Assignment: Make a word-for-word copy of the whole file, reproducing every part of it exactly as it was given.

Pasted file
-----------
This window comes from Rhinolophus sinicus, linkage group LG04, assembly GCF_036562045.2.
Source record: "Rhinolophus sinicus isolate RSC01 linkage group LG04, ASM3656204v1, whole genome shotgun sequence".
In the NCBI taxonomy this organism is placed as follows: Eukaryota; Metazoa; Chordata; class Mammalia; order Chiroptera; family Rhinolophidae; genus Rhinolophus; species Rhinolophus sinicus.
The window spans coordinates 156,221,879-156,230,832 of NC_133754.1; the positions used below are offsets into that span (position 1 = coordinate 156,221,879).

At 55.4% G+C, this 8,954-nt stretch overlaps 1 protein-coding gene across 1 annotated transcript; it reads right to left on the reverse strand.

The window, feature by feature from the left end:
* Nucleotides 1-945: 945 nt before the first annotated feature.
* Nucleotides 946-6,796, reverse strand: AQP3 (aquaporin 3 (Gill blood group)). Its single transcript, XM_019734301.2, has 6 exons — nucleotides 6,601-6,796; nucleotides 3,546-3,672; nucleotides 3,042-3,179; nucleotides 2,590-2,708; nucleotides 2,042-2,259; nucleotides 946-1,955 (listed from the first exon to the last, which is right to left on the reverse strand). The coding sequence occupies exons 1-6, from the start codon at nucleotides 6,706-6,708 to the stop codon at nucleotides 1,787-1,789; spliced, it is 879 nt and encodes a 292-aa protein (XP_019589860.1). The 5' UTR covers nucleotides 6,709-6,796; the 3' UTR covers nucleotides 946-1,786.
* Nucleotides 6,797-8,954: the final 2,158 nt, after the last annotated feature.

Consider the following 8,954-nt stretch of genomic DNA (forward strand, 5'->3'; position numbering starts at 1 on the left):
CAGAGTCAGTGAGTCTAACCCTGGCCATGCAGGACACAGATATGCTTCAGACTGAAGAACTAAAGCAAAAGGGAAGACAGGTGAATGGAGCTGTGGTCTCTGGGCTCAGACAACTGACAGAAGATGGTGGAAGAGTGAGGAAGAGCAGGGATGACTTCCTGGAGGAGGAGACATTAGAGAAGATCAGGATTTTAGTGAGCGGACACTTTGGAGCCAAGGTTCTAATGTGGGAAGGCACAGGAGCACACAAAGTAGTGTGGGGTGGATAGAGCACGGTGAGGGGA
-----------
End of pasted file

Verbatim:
This window comes from Rhinolophus sinicus, linkage group LG04, assembly GCF_036562045.2.
Source record: "Rhinolophus sinicus isolate RSC01 linkage group LG04, ASM3656204v1, whole genome shotgun sequence".
In the NCBI taxonomy this organism is placed as follows: Eukaryota; Metazoa; Chordata; class Mammalia; order Chiroptera; family Rhinolophidae; genus Rhinolophus; species Rhinolophus sinicus.
The window spans coordinates 156,221,879-156,230,832 of NC_133754.1; the positions used below are offsets into that span (position 1 = coordinate 156,221,879).

At 55.4% G+C, this 8,954-nt stretch overlaps 1 protein-coding gene across 1 annotated transcript; it reads right to left on the reverse strand.

The window, feature by feature from the left end:
* Nucleotides 1-945: 945 nt before the first annotated feature.
* Nucleotides 946-6,796, reverse strand: AQP3 (aquaporin 3 (Gill blood group)). Its single transcript, XM_019734301.2, has 6 exons — nucleotides 6,601-6,796; nucleotides 3,546-3,672; nucleotides 3,042-3,179; nucleotides 2,590-2,708; nucleotides 2,042-2,259; nucleotides 946-1,955 (listed from the first exon to the last, which is right to left on the reverse strand). The coding sequence occupies exons 1-6, from the start codon at nucleotides 6,706-6,708 to the stop codon at nucleotides 1,787-1,789; spliced, it is 879 nt and encodes a 292-aa protein (XP_019589860.1). The 5' UTR covers nucleotides 6,709-6,796; the 3' UTR covers nucleotides 946-1,786.
* Nucleotides 6,797-8,954: the final 2,158 nt, after the last annotated feature.

Consider the following 8,954-nt stretch of genomic DNA (forward strand, 5'->3'; position numbering starts at 1 on the left):
CAGAGTCAGTGAGTCTAACCCTGGCCATGCAGGACACAGATATGCTTCAGACTGAAGAACTAAAGCAAAAGGGAAGACAGGTGAATGGAGCTGTGGTCTCTGGGCTCAGACAACTGACAGAAGATGGTGGAAGAGTGAGGAAGAGCAGGGATGACTTCCTGGAGGAGGAGACATTAGAGAAGATCAGGATTTTAGTGAGCGGACACTTTGGAGCCAAGGTTCTAATGTGGGAAGGCACAGGAGCACACAAAGTAGTGTGGGGTGGATAGAGCACGGTGAGGGGA